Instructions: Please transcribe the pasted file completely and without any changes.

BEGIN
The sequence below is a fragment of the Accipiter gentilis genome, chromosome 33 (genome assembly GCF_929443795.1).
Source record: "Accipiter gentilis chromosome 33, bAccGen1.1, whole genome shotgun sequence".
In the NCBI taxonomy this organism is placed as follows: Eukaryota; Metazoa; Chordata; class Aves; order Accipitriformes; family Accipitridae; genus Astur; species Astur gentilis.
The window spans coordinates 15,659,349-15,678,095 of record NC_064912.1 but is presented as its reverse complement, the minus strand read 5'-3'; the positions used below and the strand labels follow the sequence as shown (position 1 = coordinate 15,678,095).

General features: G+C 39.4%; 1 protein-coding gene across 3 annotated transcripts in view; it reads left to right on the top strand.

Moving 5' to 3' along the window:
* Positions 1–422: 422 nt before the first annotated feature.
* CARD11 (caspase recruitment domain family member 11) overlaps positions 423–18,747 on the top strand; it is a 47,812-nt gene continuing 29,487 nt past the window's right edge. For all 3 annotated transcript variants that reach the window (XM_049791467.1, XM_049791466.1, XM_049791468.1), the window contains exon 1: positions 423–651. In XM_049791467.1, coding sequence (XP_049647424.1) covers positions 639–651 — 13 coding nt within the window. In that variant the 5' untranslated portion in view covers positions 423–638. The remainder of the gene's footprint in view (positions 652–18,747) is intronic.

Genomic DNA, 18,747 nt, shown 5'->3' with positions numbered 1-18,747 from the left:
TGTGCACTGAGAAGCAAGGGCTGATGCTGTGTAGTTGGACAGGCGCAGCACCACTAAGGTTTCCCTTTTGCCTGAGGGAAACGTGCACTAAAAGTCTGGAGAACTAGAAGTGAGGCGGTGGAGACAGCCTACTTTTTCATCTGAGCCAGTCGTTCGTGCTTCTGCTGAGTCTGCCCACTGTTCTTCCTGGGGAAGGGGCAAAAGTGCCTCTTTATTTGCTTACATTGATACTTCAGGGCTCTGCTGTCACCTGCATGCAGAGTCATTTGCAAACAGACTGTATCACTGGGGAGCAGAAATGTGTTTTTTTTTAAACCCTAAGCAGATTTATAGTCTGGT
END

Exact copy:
The sequence below is a fragment of the Accipiter gentilis genome, chromosome 33 (genome assembly GCF_929443795.1).
Source record: "Accipiter gentilis chromosome 33, bAccGen1.1, whole genome shotgun sequence".
In the NCBI taxonomy this organism is placed as follows: Eukaryota; Metazoa; Chordata; class Aves; order Accipitriformes; family Accipitridae; genus Astur; species Astur gentilis.
The window spans coordinates 15,659,349-15,678,095 of record NC_064912.1 but is presented as its reverse complement, the minus strand read 5'-3'; the positions used below and the strand labels follow the sequence as shown (position 1 = coordinate 15,678,095).

General features: G+C 39.4%; 1 protein-coding gene across 3 annotated transcripts in view; it reads left to right on the top strand.

Moving 5' to 3' along the window:
* Positions 1–422: 422 nt before the first annotated feature.
* CARD11 (caspase recruitment domain family member 11) overlaps positions 423–18,747 on the top strand; it is a 47,812-nt gene continuing 29,487 nt past the window's right edge. For all 3 annotated transcript variants that reach the window (XM_049791467.1, XM_049791466.1, XM_049791468.1), the window contains exon 1: positions 423–651. In XM_049791467.1, coding sequence (XP_049647424.1) covers positions 639–651 — 13 coding nt within the window. In that variant the 5' untranslated portion in view covers positions 423–638. The remainder of the gene's footprint in view (positions 652–18,747) is intronic.

Genomic DNA, 18,747 nt, shown 5'->3' with positions numbered 1-18,747 from the left:
TGTGCACTGAGAAGCAAGGGCTGATGCTGTGTAGTTGGACAGGCGCAGCACCACTAAGGTTTCCCTTTTGCCTGAGGGAAACGTGCACTAAAAGTCTGGAGAACTAGAAGTGAGGCGGTGGAGACAGCCTACTTTTTCATCTGAGCCAGTCGTTCGTGCTTCTGCTGAGTCTGCCCACTGTTCTTCCTGGGGAAGGGGCAAAAGTGCCTCTTTATTTGCTTACATTGATACTTCAGGGCTCTGCTGTCACCTGCATGCAGAGTCATTTGCAAACAGACTGTATCACTGGGGAGCAGAAATGTGTTTTTTTTTAAACCCTAAGCAGATTTATAGTCTGGT